As you move forward with your implementation, other issues may present themselves. It’s critical for documentation compliance that you perform concurrent audits to review the EHR for completeness and accuracy as codes change, software is upgraded, and new providers begin to use the EHR. Having a comprehensive plan for EHR implementation that includes your participation in creating compliant EHR templates is essential. This implementation must include a comprehensive workflow evaluation to ensure that the EHR system your practice is using is configured in the best possible format as a legal medical record.
Pam Brooks, CPC, PCS, is physician services coding supervisor with Wentworth-Douglass Hospital in Dover, N.H.
April 4th, 2013
In small to midsized practices, failing to educate staff about correct coding may contribute to the practice’s downfall. Medical coding errors can be a huge source of lost revenue. A recent article in Physicians Practice reviews common billing and coding mistakes and offers suggestions on avoiding them. Several AAPC members were interviewed and quoted in the article as experts in the field, including Lynn Anderanin, CPC, CPC-I, COSC; Nancy Enos, CPC, CPMA, CPC-I, CEMC; Raemarie Jimenez, CPC, CPMA, CPPM, CPC-I, CANPC, CRHC; Debra Seyfried, CPC; and Cynthia Stewart, CPC, CPC-H, CPMA, CPC-I.
The solutions offered include:
- Internal auditing
- Dedicating staff to following up on denials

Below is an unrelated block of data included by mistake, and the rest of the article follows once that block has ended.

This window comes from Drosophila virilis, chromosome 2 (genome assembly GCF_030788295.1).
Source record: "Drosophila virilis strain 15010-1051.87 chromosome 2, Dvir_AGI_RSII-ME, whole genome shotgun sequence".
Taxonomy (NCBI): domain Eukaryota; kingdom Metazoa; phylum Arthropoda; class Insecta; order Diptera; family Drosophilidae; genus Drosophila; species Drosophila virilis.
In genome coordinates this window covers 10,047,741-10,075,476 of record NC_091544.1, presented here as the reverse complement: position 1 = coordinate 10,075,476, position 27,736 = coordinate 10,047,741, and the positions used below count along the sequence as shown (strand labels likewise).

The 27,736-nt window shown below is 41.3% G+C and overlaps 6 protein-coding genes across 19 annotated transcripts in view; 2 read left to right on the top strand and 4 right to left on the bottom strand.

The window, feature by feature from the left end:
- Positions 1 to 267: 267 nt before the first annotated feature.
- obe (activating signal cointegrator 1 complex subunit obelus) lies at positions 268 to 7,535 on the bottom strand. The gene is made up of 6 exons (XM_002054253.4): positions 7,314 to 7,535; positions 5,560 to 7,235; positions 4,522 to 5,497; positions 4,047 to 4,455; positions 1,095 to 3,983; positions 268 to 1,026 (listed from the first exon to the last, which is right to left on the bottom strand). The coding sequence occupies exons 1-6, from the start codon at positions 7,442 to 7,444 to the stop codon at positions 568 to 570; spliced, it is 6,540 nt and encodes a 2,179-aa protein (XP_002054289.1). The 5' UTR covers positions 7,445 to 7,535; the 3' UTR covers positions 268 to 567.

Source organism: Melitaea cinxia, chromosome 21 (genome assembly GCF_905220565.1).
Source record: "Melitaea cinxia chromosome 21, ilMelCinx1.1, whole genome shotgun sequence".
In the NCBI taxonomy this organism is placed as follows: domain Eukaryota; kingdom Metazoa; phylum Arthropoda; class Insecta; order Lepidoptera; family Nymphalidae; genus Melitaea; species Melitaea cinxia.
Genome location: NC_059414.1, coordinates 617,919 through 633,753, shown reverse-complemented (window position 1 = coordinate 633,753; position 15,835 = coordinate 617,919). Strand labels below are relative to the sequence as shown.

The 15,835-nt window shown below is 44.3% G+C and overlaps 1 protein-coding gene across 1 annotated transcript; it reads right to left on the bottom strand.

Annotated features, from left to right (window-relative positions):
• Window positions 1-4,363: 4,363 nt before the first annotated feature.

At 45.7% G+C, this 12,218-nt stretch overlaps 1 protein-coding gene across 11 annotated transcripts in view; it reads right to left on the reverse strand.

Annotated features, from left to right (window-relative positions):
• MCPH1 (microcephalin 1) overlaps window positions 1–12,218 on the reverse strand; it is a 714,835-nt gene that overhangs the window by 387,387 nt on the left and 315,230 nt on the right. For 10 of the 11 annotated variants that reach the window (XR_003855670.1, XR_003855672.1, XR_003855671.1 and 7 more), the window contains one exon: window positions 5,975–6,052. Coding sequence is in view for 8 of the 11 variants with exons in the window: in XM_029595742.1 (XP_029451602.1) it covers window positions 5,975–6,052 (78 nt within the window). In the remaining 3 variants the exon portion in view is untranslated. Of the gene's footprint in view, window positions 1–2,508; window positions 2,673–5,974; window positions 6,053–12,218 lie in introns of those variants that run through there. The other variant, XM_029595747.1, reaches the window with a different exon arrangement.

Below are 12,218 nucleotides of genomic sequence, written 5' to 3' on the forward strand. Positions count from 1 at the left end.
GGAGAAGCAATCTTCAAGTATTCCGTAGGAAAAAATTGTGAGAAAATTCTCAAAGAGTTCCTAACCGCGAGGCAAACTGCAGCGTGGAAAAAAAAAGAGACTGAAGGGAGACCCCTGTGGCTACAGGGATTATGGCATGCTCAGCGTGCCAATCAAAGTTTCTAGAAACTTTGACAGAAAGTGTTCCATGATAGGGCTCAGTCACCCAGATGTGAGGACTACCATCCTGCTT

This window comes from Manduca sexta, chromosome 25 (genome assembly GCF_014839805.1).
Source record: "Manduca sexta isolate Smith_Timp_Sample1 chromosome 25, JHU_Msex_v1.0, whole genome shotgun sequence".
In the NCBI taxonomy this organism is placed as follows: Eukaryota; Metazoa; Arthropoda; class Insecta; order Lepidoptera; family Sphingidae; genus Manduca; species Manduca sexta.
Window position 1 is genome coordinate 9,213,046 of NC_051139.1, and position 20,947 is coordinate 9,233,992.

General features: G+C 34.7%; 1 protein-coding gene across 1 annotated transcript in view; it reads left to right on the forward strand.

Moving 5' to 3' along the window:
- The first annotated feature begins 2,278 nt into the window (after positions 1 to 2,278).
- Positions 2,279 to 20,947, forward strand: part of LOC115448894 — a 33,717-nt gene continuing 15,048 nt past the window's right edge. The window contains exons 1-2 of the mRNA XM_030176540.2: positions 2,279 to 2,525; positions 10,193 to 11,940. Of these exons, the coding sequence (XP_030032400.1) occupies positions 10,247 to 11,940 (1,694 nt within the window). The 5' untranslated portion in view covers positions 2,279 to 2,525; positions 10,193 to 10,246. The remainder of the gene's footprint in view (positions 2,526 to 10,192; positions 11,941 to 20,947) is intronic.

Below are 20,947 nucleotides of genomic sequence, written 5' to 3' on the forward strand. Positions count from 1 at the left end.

- Verifying patients’ personal and insurance information
- Reviewing how to correctly use modifiers
- Teaching physicians what documentation is needed
- Learning the most recent code changes
Read the full article.
April 3rd, 2013
When submitting medical claims, not only do you need to get the codes right but you have to apply the right rules. AAPC’s Director of Product Development Raemarie Jimenez, CPC, CPMA, CPPM, CPC-I, CANPC, CRHC, recently published an article in Physicians Practice that reviewed how the rules vary between code book guidelines, payer preferences, and Medicare limitations.
“One of the biggest mistakes a practice can make is applying Medicare rules to all payers. This can cause improper reimbursement,” she says. “There are some procedures Medicare does not cover that private payers will and vice versa.”
Read the full article.
March 21st, 2013
By Ida Landry, MBA, CPC
Knowing coding and billing rules, and following them with integrity, is key to success.
Compliance is an important part of medical coding. Novice coders are instructed early on that “correct coding is the No. 1 objective,” and “if it isn’t documented, it wasn’t done.” These rules of thumb are the backbone of compliant coding for all coders. To be an effective coding compliance professional, however, you must also stay current with coding and billing regulations and have a solid code of ethics.
Know How Compliance Fits into Today’s Coding and Billing